My first job was at Olive Garden in Federal Way. They couldn’t find anyone who could keep up with a 12-burner sauté station and I could. I did that for a while and then moved to Seattle and cooked for Shawn Kemp for a bit after that.


What about cooking motivates you?
Cooking for me is my perfect job. I get to do two things: 1. It’s something I absolutely love and an essential outlet for who I am as a person. 2. I make people happy through food. It’s a sickness I got through my dad (laughing) and it allows me to take care of my family. This work is extremely meaningful to me. My goal has always been for you to be able to walk in here on your shittiest or best day — and have everything become better for you even if it’s just for a moment in time.


When did you come to Skillet and what makes it special for you, compared to other places you’ve cooked?
I came to Skillet Diner about a year and a half ago and am now the chef driving the menu across all of our locations. What I really enjoy about Skillet is that I’m not bound to this 360-mile radius kind of thing. I don’t need to know big meat and big food in Seattle. I love for everything to be local but if I can find good product from places like Niman Ranch — which has some of the best raised beef that I’ve had — then I’ll bring it in. I love to feature that for my diners. I want to use the best.

What’s different about Skillet is that this is a place I can bring my family to, or have anybody come here to meet me for a meal. Even if I’m not here I know that they’ll have a great time.


What changes do you plan to make, or have already made, to the menu?
Skillet Diner is more than biscuits and gravy and fried chicken sandwiches. It’s an explosive, well-sourced Pacific Northwest style and menu. People are catching on but I want to change the game here a bit and draw new people in.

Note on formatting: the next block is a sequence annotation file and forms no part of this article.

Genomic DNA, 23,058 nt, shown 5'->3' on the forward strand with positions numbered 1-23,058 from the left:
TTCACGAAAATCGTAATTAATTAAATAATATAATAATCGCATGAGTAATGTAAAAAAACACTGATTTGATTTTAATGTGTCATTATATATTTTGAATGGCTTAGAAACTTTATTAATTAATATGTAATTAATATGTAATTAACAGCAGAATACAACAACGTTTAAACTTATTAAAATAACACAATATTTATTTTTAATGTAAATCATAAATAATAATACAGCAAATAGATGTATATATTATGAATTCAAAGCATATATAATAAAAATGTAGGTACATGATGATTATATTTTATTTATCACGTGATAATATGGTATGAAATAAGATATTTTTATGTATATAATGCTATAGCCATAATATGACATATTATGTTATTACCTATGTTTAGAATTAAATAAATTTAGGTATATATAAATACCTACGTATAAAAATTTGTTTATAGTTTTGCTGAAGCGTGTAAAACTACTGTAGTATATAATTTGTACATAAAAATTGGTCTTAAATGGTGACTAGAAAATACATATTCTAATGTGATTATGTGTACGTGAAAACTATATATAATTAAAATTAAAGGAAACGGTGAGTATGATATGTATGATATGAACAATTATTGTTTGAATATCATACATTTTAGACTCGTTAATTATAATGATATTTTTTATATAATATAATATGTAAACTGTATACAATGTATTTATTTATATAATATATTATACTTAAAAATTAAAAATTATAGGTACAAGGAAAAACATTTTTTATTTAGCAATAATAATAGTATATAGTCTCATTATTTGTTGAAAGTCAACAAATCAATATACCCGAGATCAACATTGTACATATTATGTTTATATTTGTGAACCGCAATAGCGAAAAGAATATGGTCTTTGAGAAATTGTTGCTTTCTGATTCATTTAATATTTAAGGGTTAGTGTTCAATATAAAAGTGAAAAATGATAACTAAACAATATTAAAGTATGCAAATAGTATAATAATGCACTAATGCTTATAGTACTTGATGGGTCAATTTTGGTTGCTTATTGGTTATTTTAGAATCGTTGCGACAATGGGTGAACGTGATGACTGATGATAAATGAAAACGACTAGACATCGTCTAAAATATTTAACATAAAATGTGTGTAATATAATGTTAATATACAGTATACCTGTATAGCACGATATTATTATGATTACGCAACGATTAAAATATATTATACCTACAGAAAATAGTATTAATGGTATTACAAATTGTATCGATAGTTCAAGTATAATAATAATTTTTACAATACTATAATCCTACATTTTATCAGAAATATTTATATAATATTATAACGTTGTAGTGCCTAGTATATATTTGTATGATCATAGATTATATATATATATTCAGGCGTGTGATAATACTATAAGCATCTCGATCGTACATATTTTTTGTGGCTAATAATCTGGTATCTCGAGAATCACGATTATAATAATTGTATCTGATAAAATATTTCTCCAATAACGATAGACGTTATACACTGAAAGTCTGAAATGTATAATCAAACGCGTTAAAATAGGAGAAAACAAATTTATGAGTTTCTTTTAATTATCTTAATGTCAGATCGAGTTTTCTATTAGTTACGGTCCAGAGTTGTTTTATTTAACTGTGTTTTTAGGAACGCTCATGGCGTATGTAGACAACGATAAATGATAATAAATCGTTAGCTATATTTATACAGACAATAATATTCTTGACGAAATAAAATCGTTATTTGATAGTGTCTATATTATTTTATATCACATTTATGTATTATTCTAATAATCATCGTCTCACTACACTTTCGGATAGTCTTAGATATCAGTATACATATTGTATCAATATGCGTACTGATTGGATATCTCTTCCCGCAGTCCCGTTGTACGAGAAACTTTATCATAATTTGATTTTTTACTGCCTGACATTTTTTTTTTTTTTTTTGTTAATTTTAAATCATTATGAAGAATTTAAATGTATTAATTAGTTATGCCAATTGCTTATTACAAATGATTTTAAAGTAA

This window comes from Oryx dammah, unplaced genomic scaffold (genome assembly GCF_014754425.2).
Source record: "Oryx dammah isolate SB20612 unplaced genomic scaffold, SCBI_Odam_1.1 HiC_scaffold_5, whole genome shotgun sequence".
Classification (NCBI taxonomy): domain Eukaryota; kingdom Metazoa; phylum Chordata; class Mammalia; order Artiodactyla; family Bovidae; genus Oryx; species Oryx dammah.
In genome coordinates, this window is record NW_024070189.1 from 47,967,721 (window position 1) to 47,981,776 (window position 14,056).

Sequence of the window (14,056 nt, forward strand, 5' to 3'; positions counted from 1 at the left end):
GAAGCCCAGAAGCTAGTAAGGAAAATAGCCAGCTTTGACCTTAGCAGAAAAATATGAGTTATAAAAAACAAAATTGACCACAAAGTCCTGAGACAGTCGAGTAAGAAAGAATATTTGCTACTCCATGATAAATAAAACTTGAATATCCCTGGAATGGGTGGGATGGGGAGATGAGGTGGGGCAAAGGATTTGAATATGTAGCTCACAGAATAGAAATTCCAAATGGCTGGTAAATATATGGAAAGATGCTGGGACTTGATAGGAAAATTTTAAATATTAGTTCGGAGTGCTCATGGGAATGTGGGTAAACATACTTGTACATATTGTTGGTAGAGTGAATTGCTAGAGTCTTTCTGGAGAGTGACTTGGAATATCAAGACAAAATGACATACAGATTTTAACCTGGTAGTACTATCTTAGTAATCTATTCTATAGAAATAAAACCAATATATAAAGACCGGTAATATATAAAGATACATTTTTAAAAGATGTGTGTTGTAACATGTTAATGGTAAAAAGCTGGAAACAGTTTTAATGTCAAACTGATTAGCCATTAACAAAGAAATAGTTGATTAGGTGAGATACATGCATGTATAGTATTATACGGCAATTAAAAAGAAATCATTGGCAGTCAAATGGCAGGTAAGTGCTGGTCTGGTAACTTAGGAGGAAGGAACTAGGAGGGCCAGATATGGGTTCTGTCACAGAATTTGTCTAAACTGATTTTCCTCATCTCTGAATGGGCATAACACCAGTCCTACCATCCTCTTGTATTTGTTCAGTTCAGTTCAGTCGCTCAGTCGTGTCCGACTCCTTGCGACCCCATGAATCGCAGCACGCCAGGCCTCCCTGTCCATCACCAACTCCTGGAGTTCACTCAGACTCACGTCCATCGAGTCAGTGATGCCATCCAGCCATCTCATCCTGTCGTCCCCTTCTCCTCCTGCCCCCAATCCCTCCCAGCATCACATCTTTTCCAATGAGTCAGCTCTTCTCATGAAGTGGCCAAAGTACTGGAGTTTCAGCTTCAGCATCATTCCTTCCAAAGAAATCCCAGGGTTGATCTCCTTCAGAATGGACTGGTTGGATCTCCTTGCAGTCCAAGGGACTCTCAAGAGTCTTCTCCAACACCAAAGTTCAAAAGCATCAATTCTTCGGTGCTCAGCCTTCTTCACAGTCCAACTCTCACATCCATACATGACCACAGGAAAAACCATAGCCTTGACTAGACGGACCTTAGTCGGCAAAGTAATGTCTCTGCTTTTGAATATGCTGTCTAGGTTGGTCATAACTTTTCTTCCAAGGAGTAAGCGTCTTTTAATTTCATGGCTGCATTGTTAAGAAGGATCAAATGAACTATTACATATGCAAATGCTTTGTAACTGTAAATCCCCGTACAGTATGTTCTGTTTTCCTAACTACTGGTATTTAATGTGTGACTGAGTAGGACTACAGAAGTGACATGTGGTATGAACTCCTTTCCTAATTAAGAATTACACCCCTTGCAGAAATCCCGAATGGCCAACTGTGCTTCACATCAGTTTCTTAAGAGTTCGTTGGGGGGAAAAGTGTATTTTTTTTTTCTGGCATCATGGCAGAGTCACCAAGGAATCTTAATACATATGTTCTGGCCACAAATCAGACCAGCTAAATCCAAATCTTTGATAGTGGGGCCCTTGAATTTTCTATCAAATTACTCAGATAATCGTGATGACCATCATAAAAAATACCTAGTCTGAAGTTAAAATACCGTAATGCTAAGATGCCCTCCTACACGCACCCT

Dishes like roasted quail now hit the menu frequently


What culinary points do you want to emphasize with the menu and food here?
Accessibility is the name of the game here. Local 360 (where I came from) and Skillet are really close. I went to Toulouse Petit to take on the challenge of running a really big show. It was a huge challenge from a volume and diversity perspective. Here I have time to focus on how best to use out next seasonal crop and decide what will please our diners the most.


Josh Henderson is the well-known founder of Skillet. What’s his role here going forward?
Josh is still part owner and his vision still involved but not on a day-to-day basis. We have quarterly brainstorming meetings and discuss the business in general.


Are there any expansion plans on the horizon?
I came here to be the Chef of Skillet Diner — not just Skillet Capitol Hill. The application of this type of business anywhere is needed. I would hope that we could be in places like West Seattle, Bellevue, or anywhere on the I-90 corridor on my way in to work.


Always a good place for conversation and comfort food


For the diner who’s never been to Skillet, or maybe the one who hasn’t for a while — why should they come in?
I brought who I am as a chef to the table here at Skillet. I want you to come back once a week. I jam-packed all my base and regional knowledge of American food, and from my four grandmothers (yes, I have four) into this menu.

To me, people find comfort in all different things. You may find it in biscuits and gravy, and some others might find it in a really nice salad. I want Skillet Diner to appeal to your everyday style — it’s an American bistro place. Blink your eye and all of a sudden I can pick up the French menu — like Le Pichet or Hannah’s Kitchen. Sure, I’ve got some comfort food that’ll put you to sleep. But I also have some that won’t. The dinner menu definitely won’t.


* Portions of this story originally appeared on Eater Seattle.